This weekend, hundreds gathered to watch the All Nations Indian Relay at the Metra. At these events, spectators are guaranteed some thrills due to the inherent danger that goes along with the high speed, bareback races.

I did some searching and found a video that gives you a look at what it's like from the rider's point of view. As you can see in the video, changing horses, when done correctly, happens incredibly fast and of course tests the skills of the riders that execute this risky maneuver.

In any horse racing competition, there is always a danger to the horses as well. One divot in the horse's path can result in a broken leg which will require the animal be euthanized. Sadly, this is what happened to Rio Good on Saturday. In the second heat, Rio Good broke his leg and had to be put down.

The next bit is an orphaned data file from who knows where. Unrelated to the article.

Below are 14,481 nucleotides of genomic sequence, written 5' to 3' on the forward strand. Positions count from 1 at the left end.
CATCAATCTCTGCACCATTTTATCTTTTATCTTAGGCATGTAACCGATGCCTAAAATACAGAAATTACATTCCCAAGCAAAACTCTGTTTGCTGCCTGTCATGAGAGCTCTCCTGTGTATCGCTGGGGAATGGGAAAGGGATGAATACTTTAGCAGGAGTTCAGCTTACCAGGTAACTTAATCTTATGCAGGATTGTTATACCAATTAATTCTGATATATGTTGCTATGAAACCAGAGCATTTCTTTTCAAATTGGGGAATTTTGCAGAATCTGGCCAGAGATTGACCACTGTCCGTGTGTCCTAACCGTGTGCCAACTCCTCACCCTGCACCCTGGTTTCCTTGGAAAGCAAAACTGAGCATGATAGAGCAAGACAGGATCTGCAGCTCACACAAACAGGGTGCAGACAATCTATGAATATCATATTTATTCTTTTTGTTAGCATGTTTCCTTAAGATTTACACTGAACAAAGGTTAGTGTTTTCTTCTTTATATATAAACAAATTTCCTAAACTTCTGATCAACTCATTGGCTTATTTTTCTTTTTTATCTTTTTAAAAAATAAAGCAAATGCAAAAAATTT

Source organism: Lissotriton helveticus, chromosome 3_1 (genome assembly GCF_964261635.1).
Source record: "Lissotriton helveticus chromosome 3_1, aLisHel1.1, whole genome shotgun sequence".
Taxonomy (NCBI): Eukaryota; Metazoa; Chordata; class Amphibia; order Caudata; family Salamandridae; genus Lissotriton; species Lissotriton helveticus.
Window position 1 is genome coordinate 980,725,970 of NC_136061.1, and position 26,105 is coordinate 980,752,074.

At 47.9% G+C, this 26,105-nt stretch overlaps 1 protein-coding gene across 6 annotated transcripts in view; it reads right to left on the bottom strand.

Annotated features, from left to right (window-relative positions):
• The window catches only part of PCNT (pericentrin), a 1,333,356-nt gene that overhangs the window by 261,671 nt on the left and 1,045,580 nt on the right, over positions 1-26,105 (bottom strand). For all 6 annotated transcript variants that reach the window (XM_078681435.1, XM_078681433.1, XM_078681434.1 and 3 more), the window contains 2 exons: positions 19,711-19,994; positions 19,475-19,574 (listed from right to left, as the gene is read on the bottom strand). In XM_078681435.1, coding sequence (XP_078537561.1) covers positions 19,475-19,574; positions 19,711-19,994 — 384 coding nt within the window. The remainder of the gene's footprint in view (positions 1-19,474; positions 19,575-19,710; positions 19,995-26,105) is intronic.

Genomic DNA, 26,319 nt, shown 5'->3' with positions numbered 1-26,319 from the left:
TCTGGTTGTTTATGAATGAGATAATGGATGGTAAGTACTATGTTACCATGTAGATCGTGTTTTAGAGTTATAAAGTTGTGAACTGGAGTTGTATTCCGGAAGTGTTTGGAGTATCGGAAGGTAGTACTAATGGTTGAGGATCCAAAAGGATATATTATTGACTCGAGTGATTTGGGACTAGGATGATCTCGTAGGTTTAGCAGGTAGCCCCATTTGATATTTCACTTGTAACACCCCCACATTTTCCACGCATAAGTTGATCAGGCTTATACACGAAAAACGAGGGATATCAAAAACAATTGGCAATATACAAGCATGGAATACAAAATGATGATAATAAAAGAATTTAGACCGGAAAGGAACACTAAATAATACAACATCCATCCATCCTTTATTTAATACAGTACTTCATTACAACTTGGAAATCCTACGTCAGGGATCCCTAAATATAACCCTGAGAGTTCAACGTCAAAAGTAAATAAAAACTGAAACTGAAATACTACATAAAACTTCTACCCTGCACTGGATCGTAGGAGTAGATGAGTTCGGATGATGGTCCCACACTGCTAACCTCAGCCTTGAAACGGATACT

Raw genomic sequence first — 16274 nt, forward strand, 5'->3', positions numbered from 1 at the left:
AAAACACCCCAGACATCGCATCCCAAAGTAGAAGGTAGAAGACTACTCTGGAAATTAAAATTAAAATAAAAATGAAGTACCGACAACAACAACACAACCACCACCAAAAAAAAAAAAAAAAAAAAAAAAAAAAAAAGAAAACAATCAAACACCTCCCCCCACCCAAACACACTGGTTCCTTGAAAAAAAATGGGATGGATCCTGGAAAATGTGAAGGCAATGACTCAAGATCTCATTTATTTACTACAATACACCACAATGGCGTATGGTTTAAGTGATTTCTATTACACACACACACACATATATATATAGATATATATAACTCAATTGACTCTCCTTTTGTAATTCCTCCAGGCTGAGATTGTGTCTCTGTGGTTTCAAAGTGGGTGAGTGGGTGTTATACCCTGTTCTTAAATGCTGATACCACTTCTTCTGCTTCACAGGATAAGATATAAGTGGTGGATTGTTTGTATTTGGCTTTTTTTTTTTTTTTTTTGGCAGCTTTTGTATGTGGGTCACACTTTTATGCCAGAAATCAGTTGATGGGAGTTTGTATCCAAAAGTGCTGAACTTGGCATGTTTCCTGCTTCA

There are activists who want all horse racing banned because they endanger the animals who take part in them. This sad event will no doubt fuel their fire.

I don't claim to have any training that would qualify me as an animal expert, but I would have to disagree with the banning of horse racing. To me, the controlled environment of a race track seems less likely to be deadly to a horse than running them in a pasture or riding them on a mountain path. Personally, anyone that I have ever known who raised competition horses has treated them with love, respect and kindness. I don't know the team who rode Rio Good, but I would be willing to bet that they are grieving for the loss of their horse, not for the loss of a race.

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